Strict avoidance of the allergenic food is the only way to prevent allergic reactions. Always check labels, ask about ingredients, and watch out for cross-contamination. Always carry your auto injector in case of accidental exposure; it may save your life. If your child has a food allergy, make sure all teachers and caregivers know about the food allergy. Visual indicators such as clearly marked lunchboxes and food allergy t-shirts let people know about the child's food allergy; such visual indicators are particularly valuable in situations like summer camp, where all adult supervisors may not know about the food allergy. Eating out in restaurants is risky; always carry Food Allergy Restaurant Cards to be safe. If you have a small child with a food allergy, use Table Toppers on public tables to avoid accidental exposure. You never know what's on the surface of a restaurant table. People who are extremely allergic should always wear a medic alert bracelet.

Is there a cure for food allergy?

Currently, there is no cure for food allergy.

How do I treat an allergic reaction to a food?

At the first sign of an allergic reaction to a food, call 911 immediately. Time is of the essence. Most food allergy fatalities occur within an hour of ingesting the allergenic food. If you are not minutes away from an emergency room, you may need to use an auto injector, which you should always carry in case of an emergency.

What is an auto injector?

An auto-injector administers epinephrine, also known as adrenaline. It can be self-administered to the fleshy, outer part of the thigh. Adrenaline makes the heart beat stronger, shrinks blood vessels to offset low blood pressure, relaxes the lungs, and helps stop swelling. This medicine temporarily reverses a severe allergic reaction but should not be used as a substitute for medical care. Always see a doctor after using an auto injector. Learn how to use the injector properly and make sure the medication is not expired. Practice with a trainer pen, which contains neither the medicine nor the needle.

When should I use my Auto Injector?

Use the auto injector at the first sign of a severe allergic reaction, and immediately seek medical assistance. Auto injectors may also be used to treat severe allergic reactions to medicines, stinging insects, latex, and other allergens. The auto injector should be used with extreme caution among people with heart conditions and diabetes.

What is cross-contamination?

Cross-contamination occurs when an allergenic food touches another food or surface, such as a utensil, grill, countertop, table, plate, or someone's hand. Cross-contamination is the primary vehicle of accidental exposure to food allergens. To avoid cross-contamination, pay close attention to food preparation, storage, and serving methods.

What's the difference between food allergy and food intolerance?

A food intolerance occurs when your digestive system cannot handle a certain type of food, normally due to a missing enzyme. An intolerance may present some of the same gastrointestinal symptoms as a food allergy, such as abdominal pain and diarrhea. A food allergy, however, involves an allergic response from the body's immune system.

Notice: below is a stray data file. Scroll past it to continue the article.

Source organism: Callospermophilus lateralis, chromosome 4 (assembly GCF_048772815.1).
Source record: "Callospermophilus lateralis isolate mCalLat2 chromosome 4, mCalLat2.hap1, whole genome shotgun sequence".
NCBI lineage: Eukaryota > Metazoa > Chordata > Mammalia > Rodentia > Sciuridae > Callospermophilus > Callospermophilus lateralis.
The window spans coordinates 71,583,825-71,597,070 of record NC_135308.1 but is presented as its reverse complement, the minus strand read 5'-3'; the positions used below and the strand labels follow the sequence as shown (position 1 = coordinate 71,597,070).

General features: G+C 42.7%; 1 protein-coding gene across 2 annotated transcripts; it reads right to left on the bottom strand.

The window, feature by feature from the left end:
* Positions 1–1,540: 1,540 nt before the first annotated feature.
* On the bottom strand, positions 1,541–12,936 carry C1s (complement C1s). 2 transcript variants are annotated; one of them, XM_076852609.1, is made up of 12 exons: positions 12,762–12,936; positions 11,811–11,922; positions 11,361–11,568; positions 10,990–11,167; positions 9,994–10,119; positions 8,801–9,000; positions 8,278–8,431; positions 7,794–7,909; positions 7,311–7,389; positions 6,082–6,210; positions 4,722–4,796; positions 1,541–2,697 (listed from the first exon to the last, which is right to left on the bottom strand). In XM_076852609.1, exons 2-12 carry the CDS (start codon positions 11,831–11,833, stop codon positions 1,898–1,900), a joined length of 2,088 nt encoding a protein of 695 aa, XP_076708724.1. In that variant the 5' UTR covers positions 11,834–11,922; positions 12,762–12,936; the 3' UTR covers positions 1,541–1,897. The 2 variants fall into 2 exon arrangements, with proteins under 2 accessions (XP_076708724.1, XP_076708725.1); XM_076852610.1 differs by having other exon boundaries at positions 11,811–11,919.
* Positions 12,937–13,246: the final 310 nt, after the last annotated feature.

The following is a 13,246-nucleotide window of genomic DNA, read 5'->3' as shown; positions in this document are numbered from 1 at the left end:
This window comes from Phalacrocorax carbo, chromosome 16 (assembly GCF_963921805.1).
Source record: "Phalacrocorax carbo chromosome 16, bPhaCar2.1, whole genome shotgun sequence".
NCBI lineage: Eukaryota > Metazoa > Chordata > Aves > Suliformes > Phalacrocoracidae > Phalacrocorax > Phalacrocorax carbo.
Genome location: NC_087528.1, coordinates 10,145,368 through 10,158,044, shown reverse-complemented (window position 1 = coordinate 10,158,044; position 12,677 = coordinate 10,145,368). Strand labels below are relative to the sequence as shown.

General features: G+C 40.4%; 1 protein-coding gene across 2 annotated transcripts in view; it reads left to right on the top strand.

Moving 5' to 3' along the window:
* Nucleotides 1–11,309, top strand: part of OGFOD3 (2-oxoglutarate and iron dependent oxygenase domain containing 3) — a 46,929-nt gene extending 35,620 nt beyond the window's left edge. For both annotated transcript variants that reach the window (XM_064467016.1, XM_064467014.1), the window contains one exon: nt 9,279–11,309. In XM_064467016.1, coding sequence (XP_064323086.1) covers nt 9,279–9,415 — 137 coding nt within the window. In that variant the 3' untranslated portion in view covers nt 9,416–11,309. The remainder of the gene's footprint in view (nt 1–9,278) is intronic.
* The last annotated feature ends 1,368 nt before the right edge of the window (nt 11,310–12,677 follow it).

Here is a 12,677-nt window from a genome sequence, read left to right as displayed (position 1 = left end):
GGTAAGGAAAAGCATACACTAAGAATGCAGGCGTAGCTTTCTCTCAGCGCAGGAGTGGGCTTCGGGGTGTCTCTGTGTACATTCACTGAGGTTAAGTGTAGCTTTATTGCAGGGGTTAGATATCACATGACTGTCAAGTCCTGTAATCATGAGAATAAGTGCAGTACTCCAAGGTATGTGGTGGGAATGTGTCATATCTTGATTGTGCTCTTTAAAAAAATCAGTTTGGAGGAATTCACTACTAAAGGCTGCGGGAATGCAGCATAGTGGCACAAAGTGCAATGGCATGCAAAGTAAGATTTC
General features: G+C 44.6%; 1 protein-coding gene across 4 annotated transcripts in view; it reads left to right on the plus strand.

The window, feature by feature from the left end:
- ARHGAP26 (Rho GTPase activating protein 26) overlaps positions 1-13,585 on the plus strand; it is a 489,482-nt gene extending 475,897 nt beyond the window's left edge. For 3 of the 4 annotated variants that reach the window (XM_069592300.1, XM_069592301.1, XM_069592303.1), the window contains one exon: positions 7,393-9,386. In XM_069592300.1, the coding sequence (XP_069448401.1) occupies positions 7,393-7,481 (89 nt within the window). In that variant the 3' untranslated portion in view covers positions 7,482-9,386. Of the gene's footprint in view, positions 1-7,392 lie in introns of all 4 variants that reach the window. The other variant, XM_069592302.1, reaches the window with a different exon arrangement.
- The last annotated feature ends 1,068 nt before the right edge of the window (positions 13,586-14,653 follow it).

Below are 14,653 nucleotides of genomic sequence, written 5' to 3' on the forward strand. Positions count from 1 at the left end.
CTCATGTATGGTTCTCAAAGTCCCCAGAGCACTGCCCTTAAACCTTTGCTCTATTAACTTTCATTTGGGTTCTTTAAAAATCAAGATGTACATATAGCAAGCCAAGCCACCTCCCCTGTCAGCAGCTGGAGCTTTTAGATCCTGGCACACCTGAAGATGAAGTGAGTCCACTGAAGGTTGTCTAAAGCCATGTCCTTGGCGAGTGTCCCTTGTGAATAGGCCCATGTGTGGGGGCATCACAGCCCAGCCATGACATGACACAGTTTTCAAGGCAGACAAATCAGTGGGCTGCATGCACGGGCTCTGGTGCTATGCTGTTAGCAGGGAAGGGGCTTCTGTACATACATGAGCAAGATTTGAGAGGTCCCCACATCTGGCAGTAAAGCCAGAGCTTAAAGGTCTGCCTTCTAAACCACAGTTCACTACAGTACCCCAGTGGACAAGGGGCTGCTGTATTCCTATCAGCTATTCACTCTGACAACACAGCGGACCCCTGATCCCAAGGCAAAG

What is lactose intolerance?

Lactose intolerance occurs when a person lacks the enzyme lactase, which is needed to properly digest lactose, a sugar found in milk and dairy products. A food allergy to milk, on the other hand, involves an allergic reaction to casein, a protein found in milk and dairy products.

What is Celiac Disease?

Also known as coeliac, nontropical sprue, celiac sprue, gluten intolerant enteropathy, or gluten sensitive enteropathy, celiac disease is the most common genetic disease in Europe. While similar to wheat allergy, celiac disease is actually an intolerance to gluten rather than an allergy. Gluten is a protein in wheat; it's also found in rye, barely, oats, other grains, and many processed foods. When people who have celiac disease ingest gluten, it causes their immune system to attack the villi, the delicate lining of the bowel, and this can lead to bloating, cramping, gas, diarrhea, constipation, skin rashes, chronic fatigue, and even malnutrition (since the villi lining is responsible for absorbing nutrients).

What is eosinophilic esophagitis?

Eosinophilic esophagitis is an inflammatory allergic reaction of the esophagus, the tube that goes from the mouth to the stomach. “Eosinophilic” refers to eosinophils, types of white blood cells that increase in number during inflammation. Eosinophilic esophagitis commonly occurs among those allergic to cow's milk, soy, eggs, and wheat, and it's often accompanied by other symptoms of an allergic reaction.

What is oral allergy syndrome?

Oral Allergy Syndrome (OAS) normally affects people who are allergic to some type of pollen. People with ragweed allergy, for example, may experience itching and tingling of the mouth, tongue, and throat after eating watermelon, cantaloupe, banana, or cucumber. OAS is due to cross-reactivity between certain pollen proteins and food proteins, meaning that the immune system cannot distinguish between the two different proteins. Most cases of OAS present mild allergic symptoms and do not require medical treatment; however, in some cases, OAS may lead to more severe symptoms and anaphylaxis.